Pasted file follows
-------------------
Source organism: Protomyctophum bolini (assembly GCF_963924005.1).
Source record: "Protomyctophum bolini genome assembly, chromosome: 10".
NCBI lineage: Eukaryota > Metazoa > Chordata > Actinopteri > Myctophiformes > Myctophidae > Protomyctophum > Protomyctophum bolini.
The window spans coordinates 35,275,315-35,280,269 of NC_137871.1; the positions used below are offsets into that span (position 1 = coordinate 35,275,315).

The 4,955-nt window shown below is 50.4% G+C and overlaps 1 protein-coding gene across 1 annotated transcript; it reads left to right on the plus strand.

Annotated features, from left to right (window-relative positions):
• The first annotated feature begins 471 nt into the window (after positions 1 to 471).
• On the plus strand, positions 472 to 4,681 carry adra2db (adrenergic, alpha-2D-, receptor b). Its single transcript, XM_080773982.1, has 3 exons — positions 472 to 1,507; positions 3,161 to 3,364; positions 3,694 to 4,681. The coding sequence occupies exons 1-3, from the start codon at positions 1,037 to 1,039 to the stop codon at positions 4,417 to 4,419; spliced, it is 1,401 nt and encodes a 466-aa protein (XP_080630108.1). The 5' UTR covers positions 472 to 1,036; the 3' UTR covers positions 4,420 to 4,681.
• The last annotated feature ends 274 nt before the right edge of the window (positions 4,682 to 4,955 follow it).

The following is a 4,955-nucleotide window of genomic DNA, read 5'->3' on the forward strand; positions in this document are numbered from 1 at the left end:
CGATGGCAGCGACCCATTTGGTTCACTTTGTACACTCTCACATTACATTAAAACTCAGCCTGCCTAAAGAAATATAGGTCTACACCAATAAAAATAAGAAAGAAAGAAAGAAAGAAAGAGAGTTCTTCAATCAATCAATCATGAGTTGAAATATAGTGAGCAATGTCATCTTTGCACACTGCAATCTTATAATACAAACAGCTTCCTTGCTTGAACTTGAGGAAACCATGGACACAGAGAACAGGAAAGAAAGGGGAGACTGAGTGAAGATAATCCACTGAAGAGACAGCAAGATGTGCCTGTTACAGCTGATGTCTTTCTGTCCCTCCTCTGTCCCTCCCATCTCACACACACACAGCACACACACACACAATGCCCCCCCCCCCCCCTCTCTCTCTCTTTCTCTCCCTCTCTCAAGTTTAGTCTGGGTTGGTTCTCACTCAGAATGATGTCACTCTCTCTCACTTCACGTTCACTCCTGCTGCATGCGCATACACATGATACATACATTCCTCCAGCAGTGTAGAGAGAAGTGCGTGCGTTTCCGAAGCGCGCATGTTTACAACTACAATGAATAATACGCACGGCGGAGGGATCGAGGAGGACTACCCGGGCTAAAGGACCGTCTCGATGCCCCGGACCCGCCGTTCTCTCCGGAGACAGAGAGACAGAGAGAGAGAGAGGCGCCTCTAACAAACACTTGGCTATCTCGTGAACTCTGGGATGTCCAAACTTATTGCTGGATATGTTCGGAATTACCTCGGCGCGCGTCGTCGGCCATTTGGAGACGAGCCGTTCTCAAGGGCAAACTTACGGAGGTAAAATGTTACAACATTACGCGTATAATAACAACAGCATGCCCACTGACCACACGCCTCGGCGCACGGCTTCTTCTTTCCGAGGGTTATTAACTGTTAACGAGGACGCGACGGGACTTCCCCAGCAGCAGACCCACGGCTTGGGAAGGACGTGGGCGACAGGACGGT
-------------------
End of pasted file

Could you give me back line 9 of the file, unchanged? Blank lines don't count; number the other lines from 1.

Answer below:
• The last annotated feature ends 274 nt before the right edge of the window (positions 4,682 to 4,955 follow it).